If you have a desk job and spend more than eight hours a day working while seated, you know how important it is to have a good quality office chair.
In many cases, prolonged sitting can have short and long-term effects on your body and overall health, some more serious than others. Sitting for long hours can hurt your back, neck, and shoulders and even cause obesity, heart disease, anxiety, and depression.
Imagine how much worse it can be if you’re using the wrong chair.
If you’re feeling some muscle pain in your lower extremity, you might be wondering, ‘Can a bad office chair cause leg pain?’
This article will answer the questions you may have about the effects of sitting on a bad office chair. We will give you some valuable tips on how to relieve and prevent leg pain.
We will also talk about how you can spot a bad office chair to make wise decisions when buying a new one. So read on because you will not want to miss this!
A bad office chair is a common culprit of leg pain. It does not provide enough body support, promoting a poor sitting posture, disrupting blood circulation, and improper pressure distribution. Improper blood flow often leads to muscle swelling.
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Can sitting on a hard chair cause leg pain?
Yes, sitting on a hard chair can cause leg pain, especially after prolonged periods. Not only does your bottom hurt due to the stiff surface, but you also tend to shift the pressure from your feet to your knees and thighs, causing your legs to go weak because you aren’t using them enough.
Your leg muscles are built to hold you when you move. When you don’t engage them enough, it can lead to muscle atrophy or wasting, a condition caused by a lack of physical activity.
Why does a bad office chair cause leg pain?
There are various reasons why a bad office chair can cause leg pain. One of them might be because it is not allowing you to sit correctly.
According to research, the correct sitting posture maintains contact between your back and the chair’s backrest, supports your lumbar spine, keeps your arms parallel to your desk, positions your hips slightly above your knees, leaves a gap between the seat and the back of your knees, and keeps your feet flat on the floor.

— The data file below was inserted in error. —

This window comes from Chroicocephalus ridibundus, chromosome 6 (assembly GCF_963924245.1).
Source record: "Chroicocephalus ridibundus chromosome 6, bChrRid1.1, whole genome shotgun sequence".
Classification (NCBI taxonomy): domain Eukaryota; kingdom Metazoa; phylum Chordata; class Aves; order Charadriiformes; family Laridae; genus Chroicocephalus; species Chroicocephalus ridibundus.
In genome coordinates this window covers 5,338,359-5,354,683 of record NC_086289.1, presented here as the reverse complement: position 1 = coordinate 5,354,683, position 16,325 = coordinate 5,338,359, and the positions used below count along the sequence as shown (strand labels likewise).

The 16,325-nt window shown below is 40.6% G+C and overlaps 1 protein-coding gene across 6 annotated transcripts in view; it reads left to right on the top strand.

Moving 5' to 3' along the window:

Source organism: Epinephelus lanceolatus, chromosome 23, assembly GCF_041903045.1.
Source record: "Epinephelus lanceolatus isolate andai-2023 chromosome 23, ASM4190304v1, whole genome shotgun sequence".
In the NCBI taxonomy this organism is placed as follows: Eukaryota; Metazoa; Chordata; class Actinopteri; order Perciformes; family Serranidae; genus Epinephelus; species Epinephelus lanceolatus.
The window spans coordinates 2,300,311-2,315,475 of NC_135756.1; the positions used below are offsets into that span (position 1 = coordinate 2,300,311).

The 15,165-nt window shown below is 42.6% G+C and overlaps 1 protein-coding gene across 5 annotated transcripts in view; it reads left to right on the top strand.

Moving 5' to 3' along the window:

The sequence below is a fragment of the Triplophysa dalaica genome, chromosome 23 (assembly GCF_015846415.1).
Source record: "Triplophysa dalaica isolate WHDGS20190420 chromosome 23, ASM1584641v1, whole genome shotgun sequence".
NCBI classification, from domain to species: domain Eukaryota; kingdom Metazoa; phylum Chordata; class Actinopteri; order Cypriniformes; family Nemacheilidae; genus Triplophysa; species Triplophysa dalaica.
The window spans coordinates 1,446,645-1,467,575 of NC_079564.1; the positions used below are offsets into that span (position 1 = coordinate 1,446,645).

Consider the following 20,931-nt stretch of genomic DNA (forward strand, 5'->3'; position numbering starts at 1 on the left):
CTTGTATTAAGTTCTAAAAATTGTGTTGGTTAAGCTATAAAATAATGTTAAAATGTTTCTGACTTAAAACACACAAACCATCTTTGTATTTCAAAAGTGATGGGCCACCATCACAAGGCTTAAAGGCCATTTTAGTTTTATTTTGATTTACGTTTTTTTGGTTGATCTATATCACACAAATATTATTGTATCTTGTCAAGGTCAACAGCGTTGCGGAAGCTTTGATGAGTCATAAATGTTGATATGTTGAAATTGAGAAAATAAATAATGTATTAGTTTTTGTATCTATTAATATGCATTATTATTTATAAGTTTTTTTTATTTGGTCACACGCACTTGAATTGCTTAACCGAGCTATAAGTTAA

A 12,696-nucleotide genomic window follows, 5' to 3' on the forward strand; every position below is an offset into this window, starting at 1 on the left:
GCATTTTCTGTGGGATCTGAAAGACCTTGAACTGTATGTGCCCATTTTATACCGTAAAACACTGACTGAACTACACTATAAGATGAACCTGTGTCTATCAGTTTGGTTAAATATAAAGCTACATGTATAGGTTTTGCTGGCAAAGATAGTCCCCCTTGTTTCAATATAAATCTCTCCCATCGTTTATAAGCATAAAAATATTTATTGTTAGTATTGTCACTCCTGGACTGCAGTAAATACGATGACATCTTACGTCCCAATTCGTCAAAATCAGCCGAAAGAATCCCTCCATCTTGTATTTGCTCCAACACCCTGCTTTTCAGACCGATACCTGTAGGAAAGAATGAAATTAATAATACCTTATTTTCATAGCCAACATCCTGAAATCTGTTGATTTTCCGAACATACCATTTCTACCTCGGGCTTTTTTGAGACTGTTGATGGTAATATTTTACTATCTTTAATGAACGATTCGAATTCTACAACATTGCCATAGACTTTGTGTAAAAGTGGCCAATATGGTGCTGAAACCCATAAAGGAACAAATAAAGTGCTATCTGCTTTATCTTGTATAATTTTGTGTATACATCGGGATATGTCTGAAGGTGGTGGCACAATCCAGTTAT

If, for instance, your office chair has a high seat and is not adjustable, your feet may hang above the floor. And you may find yourself crossing your legs so that one foot can touch the ground.
Sitting with crossed legs or with an ankle over your knee can constrict blood circulation and possibly damage your veins in the long run. In some severe cases, people develop a condition known as deep vein thrombosis, which develops blood clots in the lower part of their legs.
Sitting on an office chair that is too high destabilizes your body, causing tiredness. The poor sitting posture puts pressure on your thighs, reducing the backflow of blood and causing swelling in the legs and ankles.
Sitting on a chair with a seat too low also disrupts blood circulation.
How do I know if my office chair is bad?
If you’re feeling discomfort in your neck, shoulders, back, and legs, experiencing loss of muscle function, as well as fatigue and lack of concentration, chances are you are sitting on the wrong chair. However, you can also tell if an office chair is bad by observing and taking notes of its lack of features.
Below are some of the signs and symptoms of a bad office chair:
- The seat height is not adjustable.
As mentioned earlier, sitting on an office chair that doesn’t have height adjustments can cause strain in your leg muscles.
Switch to an office chair with an adjustable seat height so you can sit with both your feet firm on the ground.
- It does not offer decent back support.
A bad office chair has little to no lumbar support. A good one has a backrest that fits the natural S curve of your spine, encouraging proper sitting posture.
- It does not have good ergonomic features.
A good office chair offers a lot of ergonomic features that benefit your health and productivity. These include adjustable lumbar support, armrests, headrests, height adjustments, 360-degree swivel, etc.